The team can’t agree. “She has vertigo. She doesn’t have vertigo.” They can agree on one thing. “She needs anti-depressants.” The questions continue, they ask, “Who is your psychologist? I reply, she died last year and I haven’t found a new one.” That sparks their interest. “That must be traumatic for you. That can make anyone depressed.”
After the interrogation they determine I’m a candidate for immediate medication. They have made a swift diagnosis within 12 hours of admittance. I was asleep for most of that time. With the last ounce of strength, I speak up, fatigued from weeks of pain and dizziness, “I disagree and I won’t take medication unless you perform a proper mental health assessment and compare this with previous tests on file at my family doctor.” My doctor has never been concerned about my mood. I trusted the professionals to help me. Now I’m not sure. “I have a migraine and I need pain relief”, I persist.
More discussion ensues, I ask for further testing. They refuse. We reach a stalemate. I make it clear I won’t be bullied into coercion. The team departs leaving a vacuum in the room. I am still not offered pain medication.
My parents believe the migraine is real. They are by my side everyday, ready to answer the barrage of questions that are fired at me. They can’t be there every second of the day. There are times I need to advocate alone. The migraine makes it hard to talk. Or think. All my energy is focusing on what I know is real, and not get sidetracked by their suggestions.
It doesn’t help that I am placed on two hourly observations. Even overnight. Bright light is shone in my eyes. I am shaken awake. The IV drip beeps constantly. It is an assault on my senses. The ward is locked by a gate with a code. I don’t know the code. I imagine my room to be a prison cell.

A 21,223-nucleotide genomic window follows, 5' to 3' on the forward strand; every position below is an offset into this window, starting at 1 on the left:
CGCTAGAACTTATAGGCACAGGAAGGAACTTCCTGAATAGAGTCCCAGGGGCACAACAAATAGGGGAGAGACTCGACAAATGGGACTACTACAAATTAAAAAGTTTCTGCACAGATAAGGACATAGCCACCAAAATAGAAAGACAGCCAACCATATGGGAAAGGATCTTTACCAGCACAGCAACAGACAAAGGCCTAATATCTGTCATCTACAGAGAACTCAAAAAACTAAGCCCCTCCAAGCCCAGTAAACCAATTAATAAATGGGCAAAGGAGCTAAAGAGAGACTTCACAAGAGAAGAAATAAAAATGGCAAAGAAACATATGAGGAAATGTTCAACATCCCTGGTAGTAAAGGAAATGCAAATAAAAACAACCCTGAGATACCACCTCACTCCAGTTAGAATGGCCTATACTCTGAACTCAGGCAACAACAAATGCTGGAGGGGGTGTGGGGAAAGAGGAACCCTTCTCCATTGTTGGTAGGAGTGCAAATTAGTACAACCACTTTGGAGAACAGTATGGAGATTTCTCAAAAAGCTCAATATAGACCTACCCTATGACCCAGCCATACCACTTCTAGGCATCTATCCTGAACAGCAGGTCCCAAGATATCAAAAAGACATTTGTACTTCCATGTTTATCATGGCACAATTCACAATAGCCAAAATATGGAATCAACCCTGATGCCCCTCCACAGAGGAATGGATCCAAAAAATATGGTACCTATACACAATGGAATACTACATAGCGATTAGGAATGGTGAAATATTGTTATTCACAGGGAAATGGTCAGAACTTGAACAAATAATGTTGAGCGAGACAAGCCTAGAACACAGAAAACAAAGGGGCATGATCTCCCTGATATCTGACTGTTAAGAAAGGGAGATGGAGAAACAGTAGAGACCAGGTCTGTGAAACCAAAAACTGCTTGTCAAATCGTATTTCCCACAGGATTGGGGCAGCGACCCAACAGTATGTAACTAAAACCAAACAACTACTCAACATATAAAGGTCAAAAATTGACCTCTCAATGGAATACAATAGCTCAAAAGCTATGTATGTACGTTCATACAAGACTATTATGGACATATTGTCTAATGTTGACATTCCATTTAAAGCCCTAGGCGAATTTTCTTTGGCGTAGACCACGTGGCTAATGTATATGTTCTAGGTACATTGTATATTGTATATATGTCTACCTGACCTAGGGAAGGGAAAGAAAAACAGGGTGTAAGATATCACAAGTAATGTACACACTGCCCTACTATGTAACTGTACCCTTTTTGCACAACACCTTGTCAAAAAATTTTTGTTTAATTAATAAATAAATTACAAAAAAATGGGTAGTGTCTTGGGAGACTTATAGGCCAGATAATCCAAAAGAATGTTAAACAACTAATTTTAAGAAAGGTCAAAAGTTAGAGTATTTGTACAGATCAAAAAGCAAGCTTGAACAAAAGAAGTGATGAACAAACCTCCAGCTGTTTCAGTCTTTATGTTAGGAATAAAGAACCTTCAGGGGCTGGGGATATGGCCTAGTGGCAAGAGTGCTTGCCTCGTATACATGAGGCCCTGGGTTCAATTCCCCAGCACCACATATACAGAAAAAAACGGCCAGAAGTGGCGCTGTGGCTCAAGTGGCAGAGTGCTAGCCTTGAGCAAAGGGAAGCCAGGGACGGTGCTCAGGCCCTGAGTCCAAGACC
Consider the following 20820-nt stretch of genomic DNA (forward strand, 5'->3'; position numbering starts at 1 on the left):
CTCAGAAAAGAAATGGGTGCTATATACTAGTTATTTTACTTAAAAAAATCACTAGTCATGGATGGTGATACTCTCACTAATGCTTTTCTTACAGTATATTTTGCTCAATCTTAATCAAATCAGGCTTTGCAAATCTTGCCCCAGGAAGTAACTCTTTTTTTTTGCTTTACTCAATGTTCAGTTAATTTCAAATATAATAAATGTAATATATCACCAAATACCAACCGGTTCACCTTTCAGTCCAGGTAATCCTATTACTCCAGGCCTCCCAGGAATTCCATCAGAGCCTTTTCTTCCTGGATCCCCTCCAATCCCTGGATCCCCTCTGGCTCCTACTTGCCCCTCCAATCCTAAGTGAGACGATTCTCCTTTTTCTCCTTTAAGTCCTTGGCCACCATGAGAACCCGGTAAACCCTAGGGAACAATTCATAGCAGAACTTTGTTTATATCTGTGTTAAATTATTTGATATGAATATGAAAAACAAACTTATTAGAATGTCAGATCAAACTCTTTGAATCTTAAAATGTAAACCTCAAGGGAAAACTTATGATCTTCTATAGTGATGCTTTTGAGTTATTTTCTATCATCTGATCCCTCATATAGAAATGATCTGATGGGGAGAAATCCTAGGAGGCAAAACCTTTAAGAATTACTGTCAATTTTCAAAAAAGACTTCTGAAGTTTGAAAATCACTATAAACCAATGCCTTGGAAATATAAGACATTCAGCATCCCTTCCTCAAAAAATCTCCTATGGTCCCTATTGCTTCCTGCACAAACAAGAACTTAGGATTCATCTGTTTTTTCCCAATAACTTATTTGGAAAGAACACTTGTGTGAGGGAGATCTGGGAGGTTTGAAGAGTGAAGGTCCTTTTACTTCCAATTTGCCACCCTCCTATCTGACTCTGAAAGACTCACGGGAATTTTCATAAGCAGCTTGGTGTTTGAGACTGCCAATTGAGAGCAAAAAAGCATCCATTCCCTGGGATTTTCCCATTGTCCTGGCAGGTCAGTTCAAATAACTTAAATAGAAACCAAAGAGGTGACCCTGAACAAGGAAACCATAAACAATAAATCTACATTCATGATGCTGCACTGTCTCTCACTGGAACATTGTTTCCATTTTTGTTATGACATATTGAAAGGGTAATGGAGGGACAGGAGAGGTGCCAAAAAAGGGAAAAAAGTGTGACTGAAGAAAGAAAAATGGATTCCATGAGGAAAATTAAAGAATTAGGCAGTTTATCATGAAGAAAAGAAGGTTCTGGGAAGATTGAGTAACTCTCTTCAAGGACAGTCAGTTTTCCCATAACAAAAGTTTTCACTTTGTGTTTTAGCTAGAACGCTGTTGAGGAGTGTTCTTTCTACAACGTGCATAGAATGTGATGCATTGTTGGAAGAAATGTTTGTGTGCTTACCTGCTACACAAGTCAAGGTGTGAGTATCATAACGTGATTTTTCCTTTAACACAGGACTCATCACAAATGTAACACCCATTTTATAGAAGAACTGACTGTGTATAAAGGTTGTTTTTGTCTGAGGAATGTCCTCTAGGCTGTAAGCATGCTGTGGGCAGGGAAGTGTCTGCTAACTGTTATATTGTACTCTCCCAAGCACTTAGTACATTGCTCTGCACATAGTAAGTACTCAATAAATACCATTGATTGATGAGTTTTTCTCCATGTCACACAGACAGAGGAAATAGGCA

I am returned to the care of the neurologist. More brain scans are done. The seizure tests come back clear. “You are an unknown. I can see you are not well”. I ask the doctor what he means by that. He skirts around the question, instead answering. “If you get 20% better then that is success in my books.” A lack of direct answer frightens me. What does he mean 20% better? Has he given up on me, I think. I peek over the nurse’s shoulder and read my chart. “Unexplained medical symptoms” are written. I realize they can’t fit me into a neat little box.
I am assessed one last time. I can shower and dress myself. I am not a threat to myself or society. I can go home. A registrar who I’ve never met before delivers my discharge papers. I scan the report, the final diagnosis states likely Functional Neurological Disorder. I’ve heard of this condition. Its historical name is Conversion Disorder or Hysteria. It seems they squeezed into the last box they could find. I ask the registrar, “What about pain relief for the migraine?” He looks blankly then skims my report. “It says you need counseling.”
Outside the front doors, the first thing I notice are the colors: the vibrant green of trees and blues of the sky. The hues of the natural world. These vivid colors are omitted from the ward. I left my room only when wheeled out in a wheelchair for scans and tests. The smell of fresh air signifies my freedom. I look forward to cooking and eating my own food. My family doctor calls my mobile. He has been emailed a copy of the discharge report. “I don’t agree with this diagnosis. It’s what they say when they don’t know what’s wrong. Keep searching for an answer. Sarah, if anyone can find it – it will be you.”